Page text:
Sugar alcohols, sometimes referred to as polyols, are sweeteners and bulking agents. They are found in foods naturally and are derived from plant products such as fruits and berries.
Do sugar alcohols occur naturally?
Sugar alcohols are a form of sweetener found in “sugar-free” foods. Chewing gum, sugar-free candies, biscuits, soft drinks, and other foods contain them. Sugar alcohols have half to one-third of the calories of sugar.
For instance, if a food label does not include sugar as an ingredient but contains 20 grams of sugar alcohol, the calories in around 10 grams of sugar are equal. If you’re counting carbs and the food has more than 5 grams of sugar alcohol, remove half of the sugar alcohol grams from the total carbohydrate grams. For example, if a product has 30 grams of carbohydrate and 8 grams of sugar alcohol, the total carbohydrate content is 26 grams.
Sugar alcohols are found in modest levels in plant foods such as berries and fruits. Erythritol, glycerol, isomalt, lactitol, maltitol, mannitol, sorbitol, xylitol, and hydrogenated starch hydrolysates are all examples of sugar alcohols (HSH).
What is sugar alcohol made of?
When we go grocery shopping, many of us look for the healthiest snack, opting for items that are “sugar-free” or “no sugar added.” However, while looking at the back of the package, you’ll often see the word “sugar alcohol” mentioned as an ingredient. But what is sugar alcohol, exactly?
What is it?
Sugar alcohol is a low-calorie sweetener that can be found in chewing gums, protein bars, puddings, and other products. Despite the fact that “alcohol” is in the name, sugar alcohol does not include the ethanol present in alcoholic beverages.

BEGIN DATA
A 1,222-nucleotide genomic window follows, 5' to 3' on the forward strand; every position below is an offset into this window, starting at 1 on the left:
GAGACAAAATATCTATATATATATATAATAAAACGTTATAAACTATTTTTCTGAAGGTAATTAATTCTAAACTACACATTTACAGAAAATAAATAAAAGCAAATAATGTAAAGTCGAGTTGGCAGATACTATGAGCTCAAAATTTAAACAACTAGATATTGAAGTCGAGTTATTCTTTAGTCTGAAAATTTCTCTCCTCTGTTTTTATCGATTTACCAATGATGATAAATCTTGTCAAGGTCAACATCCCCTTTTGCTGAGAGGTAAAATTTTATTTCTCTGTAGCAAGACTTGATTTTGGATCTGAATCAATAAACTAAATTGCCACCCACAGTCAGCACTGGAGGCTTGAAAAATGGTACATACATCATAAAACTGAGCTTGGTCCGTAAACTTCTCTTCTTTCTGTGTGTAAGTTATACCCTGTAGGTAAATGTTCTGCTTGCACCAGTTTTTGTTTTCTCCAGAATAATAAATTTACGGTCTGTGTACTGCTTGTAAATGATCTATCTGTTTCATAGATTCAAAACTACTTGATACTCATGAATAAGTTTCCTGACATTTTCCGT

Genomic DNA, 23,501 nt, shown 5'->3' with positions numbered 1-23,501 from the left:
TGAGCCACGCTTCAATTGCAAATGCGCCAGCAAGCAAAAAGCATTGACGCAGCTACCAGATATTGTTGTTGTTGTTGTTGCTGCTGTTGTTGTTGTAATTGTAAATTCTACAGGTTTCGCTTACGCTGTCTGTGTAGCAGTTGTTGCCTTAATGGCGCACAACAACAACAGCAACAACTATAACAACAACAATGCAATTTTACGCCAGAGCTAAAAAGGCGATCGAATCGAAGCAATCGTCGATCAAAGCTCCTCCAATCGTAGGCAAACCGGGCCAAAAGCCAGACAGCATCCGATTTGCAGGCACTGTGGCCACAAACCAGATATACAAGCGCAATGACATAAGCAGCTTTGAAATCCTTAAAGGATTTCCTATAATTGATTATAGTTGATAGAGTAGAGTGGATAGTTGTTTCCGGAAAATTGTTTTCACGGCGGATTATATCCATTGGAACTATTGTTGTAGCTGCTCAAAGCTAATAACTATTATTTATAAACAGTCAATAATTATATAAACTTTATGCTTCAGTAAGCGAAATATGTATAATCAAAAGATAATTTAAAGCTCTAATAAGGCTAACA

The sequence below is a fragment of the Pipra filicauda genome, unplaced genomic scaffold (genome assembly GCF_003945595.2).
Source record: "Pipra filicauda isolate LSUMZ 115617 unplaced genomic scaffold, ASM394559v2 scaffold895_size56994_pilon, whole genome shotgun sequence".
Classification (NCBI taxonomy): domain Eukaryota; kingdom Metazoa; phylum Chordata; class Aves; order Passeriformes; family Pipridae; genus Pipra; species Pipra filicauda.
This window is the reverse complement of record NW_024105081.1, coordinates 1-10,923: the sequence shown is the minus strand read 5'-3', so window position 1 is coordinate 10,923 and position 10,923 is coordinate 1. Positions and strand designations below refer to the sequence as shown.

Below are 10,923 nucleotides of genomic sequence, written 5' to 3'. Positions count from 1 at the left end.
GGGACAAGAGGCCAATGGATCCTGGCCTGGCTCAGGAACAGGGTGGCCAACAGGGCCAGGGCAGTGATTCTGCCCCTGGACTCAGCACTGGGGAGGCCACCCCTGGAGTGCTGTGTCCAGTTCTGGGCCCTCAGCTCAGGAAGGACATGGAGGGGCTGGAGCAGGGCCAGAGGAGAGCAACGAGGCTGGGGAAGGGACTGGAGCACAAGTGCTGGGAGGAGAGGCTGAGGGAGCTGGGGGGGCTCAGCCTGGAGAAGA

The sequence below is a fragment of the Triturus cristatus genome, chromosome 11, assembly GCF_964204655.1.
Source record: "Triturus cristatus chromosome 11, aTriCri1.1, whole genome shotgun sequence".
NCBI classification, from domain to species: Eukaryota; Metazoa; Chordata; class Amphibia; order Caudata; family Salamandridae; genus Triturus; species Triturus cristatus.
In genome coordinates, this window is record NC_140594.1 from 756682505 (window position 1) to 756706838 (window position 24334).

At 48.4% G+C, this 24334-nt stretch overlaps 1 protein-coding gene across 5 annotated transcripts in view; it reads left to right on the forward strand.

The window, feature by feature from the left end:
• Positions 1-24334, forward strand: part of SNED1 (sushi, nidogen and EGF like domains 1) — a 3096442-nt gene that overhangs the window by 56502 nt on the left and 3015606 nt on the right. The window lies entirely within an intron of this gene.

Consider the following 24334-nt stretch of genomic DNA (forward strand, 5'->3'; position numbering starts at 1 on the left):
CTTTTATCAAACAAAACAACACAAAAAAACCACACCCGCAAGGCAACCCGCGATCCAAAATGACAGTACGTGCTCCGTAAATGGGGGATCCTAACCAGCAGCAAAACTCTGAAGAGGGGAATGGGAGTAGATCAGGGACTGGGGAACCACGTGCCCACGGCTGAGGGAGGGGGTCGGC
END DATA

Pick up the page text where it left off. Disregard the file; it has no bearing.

While sugar alcohols are found naturally in some fruits and vegetables, the majority of sugar alcohols are manufactured industrially from other sugars, such as the glucose in cornstarch. Mannitol, sorbitol, xylitol, lactitol, isomalt, and maltitol are examples of sugar alcohols.
What does it taste like?
Sugar alcohol, although being a carbohydrate, has a molecular structure that is comparable to sugar, allowing it to stimulate the sweet taste receptors on the tongue. Most sugar alcohols, on the other hand, are less sweet than sugar.
Is it good for you?
Sugar alcohol is becoming more popular as a sugar substitute due to the fact that it has fewer calories than sugar. Sugar alcohols, unlike sugar, do not induce tooth decay or create a spike in blood glucose levels.
Sugar alcohols, on the other hand, are poorly absorbed in the body and may even have a minor laxative impact if ingested in excess. It’s also vital to always read the nutrition facts on the label when choosing items containing low-calorie sweeteners. While something may have less sugar, it may still have a lot of carbohydrates, calories, and fat.
The main issue with sugar alcohols is that they can cause gastrointestinal adverse effects in people with and without digestive disorders such as irritable bowel syndrome (IBS), especially when ingested in excessive doses.
Because your body can’t digest most of them, they end up in your large intestine, where microorganisms in your stomach break them down.
As a result, consuming a large amount of sugar alcohols in a short period of time may cause gas, bloating, and diarrhea.
Most people who ingest less than 10 grams of sorbitol, for example, will experience only minor digestive difficulties such as gas and bloating. However, consuming more than 20 grams can result in serious digestive problems, such as pain and diarrhea (2).